We had a chat with British wrestler and all round extraordinary gentleman Jack Gallagher, find him on Twitter at @GentlemanJackG and buy his merch at

What first got you into wrestling?

My earliest pro wrestling memory is Mick Foley winning his first WWF title on Raw Is War. I’d been told pro wrestling was something I HAD to watch and after I’d started I found I had no wish to stop.  

Who was your favourite wrestler as a kid?

Mankind, Steve Austin, X-Pac and Chris Benoit. All for different reasons, I suppose. X-Pac had nunchucks, That was pretty cool.  

Who has been the biggest influence on your career?

Roy Wood. (Not the lead singer of the 80s glam rock band, Wizzard. The catch-as-catch-can wrestling coach from Wigan.) Simply because he got me into shape, helped refine my wrestling and the name recognition of the Snake Pit gym gave me a pedigree.  

Who would be your dream opponent?

I’d like to say Billy Robinson, but I imagine he would have chewed me up and spit me out in five minutes flat. Antonio Inoki would be one, because it seemed as though every big name foreign wrestler had an hour long match with him at some point in the seventies. Jushin Liger, as well. Liger doesn’t have bad matches.  

On the other hand who has been your favourite opponent so far?

Zack Gibson. We’ve wrestled quite a few times over the years and it feels as though our wrestling has grown up together. The matches are always familiar yet new.  

I have seen you wrestle in many different places in the UK, where has been your favourite place to wrestle?

Glasgow, The fans are the good kind of crazy.  

Who do you think is the next big thing in British wrestling?

I’d be remiss if I didn’t at least say a part of me believes I will be. But shameless self-promotion aside, I’d say Zack Gibson. He’s still not gotten the recognition he probably deserves as an all round performer.  

What do you think of the current state of British wrestling?

ICW had 4,000 paying fans watch two Scottish wrestlers in the main event and I’m a believer in a rising tide raises all ships.Previously there had to be some sort of recognition from an international talent for a British wrestler to be taken seriously. Now we’re all standing on our own two feet.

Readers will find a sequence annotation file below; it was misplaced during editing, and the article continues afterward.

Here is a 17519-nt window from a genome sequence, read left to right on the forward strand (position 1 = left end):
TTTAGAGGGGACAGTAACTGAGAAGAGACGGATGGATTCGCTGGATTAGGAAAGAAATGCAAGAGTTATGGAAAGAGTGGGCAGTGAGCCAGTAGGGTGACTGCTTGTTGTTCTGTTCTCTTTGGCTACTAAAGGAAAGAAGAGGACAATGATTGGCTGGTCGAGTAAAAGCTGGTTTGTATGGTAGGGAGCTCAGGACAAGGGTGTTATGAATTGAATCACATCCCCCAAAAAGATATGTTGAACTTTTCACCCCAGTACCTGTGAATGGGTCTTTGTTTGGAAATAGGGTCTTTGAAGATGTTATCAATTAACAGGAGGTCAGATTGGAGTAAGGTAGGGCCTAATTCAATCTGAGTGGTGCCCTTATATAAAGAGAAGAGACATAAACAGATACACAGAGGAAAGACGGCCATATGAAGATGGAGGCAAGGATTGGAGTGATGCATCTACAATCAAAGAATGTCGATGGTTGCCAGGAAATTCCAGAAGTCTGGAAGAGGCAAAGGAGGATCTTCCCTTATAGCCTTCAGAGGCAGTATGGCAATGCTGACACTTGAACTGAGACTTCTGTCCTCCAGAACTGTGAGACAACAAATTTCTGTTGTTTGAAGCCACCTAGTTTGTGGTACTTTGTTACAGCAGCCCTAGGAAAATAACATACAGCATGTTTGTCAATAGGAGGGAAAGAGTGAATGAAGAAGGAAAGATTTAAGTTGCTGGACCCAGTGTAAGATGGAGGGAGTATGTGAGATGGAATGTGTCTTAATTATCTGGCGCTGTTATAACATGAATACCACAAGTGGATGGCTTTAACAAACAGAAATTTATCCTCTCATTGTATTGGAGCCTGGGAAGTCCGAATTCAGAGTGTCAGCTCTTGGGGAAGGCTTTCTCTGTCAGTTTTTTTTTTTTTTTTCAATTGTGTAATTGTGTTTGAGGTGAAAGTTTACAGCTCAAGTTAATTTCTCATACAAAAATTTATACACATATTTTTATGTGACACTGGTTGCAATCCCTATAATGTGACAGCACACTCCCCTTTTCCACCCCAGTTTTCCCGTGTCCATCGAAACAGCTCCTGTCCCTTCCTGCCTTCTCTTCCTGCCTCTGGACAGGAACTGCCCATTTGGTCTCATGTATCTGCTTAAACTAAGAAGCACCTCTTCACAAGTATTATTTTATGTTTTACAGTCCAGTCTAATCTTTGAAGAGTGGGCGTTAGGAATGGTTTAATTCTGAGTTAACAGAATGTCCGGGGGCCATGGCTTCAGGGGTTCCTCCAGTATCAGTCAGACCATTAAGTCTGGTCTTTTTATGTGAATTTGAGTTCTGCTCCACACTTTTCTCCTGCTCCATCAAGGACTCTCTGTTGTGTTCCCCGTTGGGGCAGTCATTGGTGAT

What has been your greatest achievement in your career so far?

Wrestling in a sold out Korakuen Hall in Tokyo is up there. Wrestling for close to an hour in combined match times in a single night — although I want to be able to have at least one hour long match in my career. Getting recognition off the older generation of British wrestlers means the most though. I sometimes feel as though I’m nothing more than a tribute act, so a nod of approval goes a long way.  

How did you manage to get up to 400lbs?

Whole milk and a dozen eggs with every meal.  

Apart from yourself who do you think has been the best big man in wrestling?

“Big” Damo O’Connor is really fantastic and Rampage Brown too.  

Where do you see yourself in 12 months time?

I honestly couldn’t tell you. Not because I don’t have a plan, I’m just currently exploring multiple options right now. Safe to say I’ll still be wrestling professionally, I’ll more than likely have a handlebar moustache and I’ll have continued to add to my grappling bag of tricks.  

What advice would you give to anyone thinking of getting into the wrestling business?

Expect to work hard and realise that it will always be a continual learning process. Oh and everyone is terrible when they start, so bear with it and keep trying to improve.  

What should someone expect if they have never seen a Jack Gallagher match before?

A mix of vaudevillian showmanship, traditional British wrestling and feats of strength you wouldn’t think possible of a five foot eight man.  

Finally, what does wrestling mean to you?

There’s a complex question. Very existential. I often think about how I’ve been involved in wrestling for over a third of my life now. By the time I’m thirty I’ll have been around wrestling for half my life (from the time I first began training onwards) meaning from that birthday on I’ll have spent more time as a wrestler than as not. It does define a lot of who I am, and how other people in my life perceive me. I’m not sure what it means to me. I think that comes when I’m finished with it and I look back. For now, wrestling is what I do, for I am a wrestler. (I wrestle therefore I am? No No That’s terrible)  


Big thanks to Jack for taking his time out to answer our questions, let us know what you thought of the interview over on the Facebook page at


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